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5 Ways to Stop Hackers From Accessing Your Phone Remotely Before They Steal Your Information

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Writer, Smart Home

For years technology has been a big part of Gardy's life. He's an Android guy with a secret love for Apple products. When not at work, you can usually catch him drawing with a pencil. He is a writer at Gotechtor covering streaming media, TVs, and everything smart-home related. 

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There is a reason our phones are one of our most prized and cherished possessions. After all, they contain a ton of important information, sensitive data, and access to our financial means.

While we would love to guard all of these aspects in some type of digital fortress, our phones offer only a fraction of our desired security measures.

That means that our information can fall into the wrong hands. In certain instances, our phone’s security violation can happen when nefarious actors or hackers can access it remotely, stealing our precious data.

Needless to say, we need to take every necessary measure to protect ourselves. In this post, we will discuss how to stop someone from accessing your phone remotely and compromising the device’s security.

1. Choose Unique and Strong Passwords

Perhaps the most crucial step in preventing someone from accessing the phone remotely is one of the simplest and most basic: setting a unique and strong password or PIN.

So, What Constitutes a “Strong” Password, Exactly? 

Imagine your phone is a lock on a gym locker door for a moment.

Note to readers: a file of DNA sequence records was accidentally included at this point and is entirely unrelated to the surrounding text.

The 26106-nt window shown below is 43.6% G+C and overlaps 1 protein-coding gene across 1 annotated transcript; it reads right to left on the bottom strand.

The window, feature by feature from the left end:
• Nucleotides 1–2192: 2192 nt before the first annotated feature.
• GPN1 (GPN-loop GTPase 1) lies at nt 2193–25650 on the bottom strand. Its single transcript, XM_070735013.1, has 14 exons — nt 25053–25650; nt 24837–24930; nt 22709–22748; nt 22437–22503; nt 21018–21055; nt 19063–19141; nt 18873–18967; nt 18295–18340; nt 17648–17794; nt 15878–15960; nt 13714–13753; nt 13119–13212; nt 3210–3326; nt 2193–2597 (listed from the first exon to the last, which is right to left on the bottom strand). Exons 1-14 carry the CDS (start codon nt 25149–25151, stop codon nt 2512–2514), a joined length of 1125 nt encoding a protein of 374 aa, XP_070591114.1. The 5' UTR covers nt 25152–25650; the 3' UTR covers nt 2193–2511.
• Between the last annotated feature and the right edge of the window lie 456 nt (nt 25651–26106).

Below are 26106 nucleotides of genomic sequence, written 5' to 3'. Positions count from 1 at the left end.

If there are 10 possible number choices, and you can only use three numbers to lock it, given enough time, someone determined to get in will be able to try the 720 possible combinations, and eventually, they will get in.

Now imagine how fast a computer could try such a small number of possible combinations.

Consider that same scenario, but the locker has 30 numbers to choose from and is 5 digits for a full combination.

That is 17,100,720 different combinations, and even for a computer, that is more of a challenge. So, the first aspect of a good password is to make it long (at least 12 characters are recommended).

But what if you used a 12-character password, but it was 123456789000. That would probably be one of the first things a hacker would try, so it’s important not to use common number patterns.

Use Mixed Character Types

It’s also not wise to use something simple like “password” or “mypassword” because it would be the first thing someone trying to get into your phone would try.

The more random the mix, the better. Now factor in uppercase and lowercase letters, numbers, and special characters.

Even a powerful password cracker program is unlikely to succeed because the number of possible combinations is incredibly large.

Many users opt to use password manager apps to generate strong passwords and securely store them in a place accessible only to them.

Make It Memorable, and Do Not Share It

Needless to say, a password should be something you can remember or have secure access to so you are not the one locked out of your phone.

However, sharing it with anyone is never wise. Avoid writing it on paper or storing it on an unencrypted phone file either. 

PINs are also used because they are easier for a user to remember. Still, they fall into the same type of problem bucket as the locker example from earlier unless the numbers are randomized enough.

You would never want to use a sequential pattern like 1234 or a repeating one like 8888. The more random the PIN, the harder it is to crack. 

2. Set Up 2FA (Two-Factor Authentication)

When trying to secure a bank loan, you are asked for multiple identification methods.

Banks want to protect their investment with you, so they need to know that you are who you say you are.

This dual protection layer can also be used on phones as a matter of two-factor authentication, or 2FA.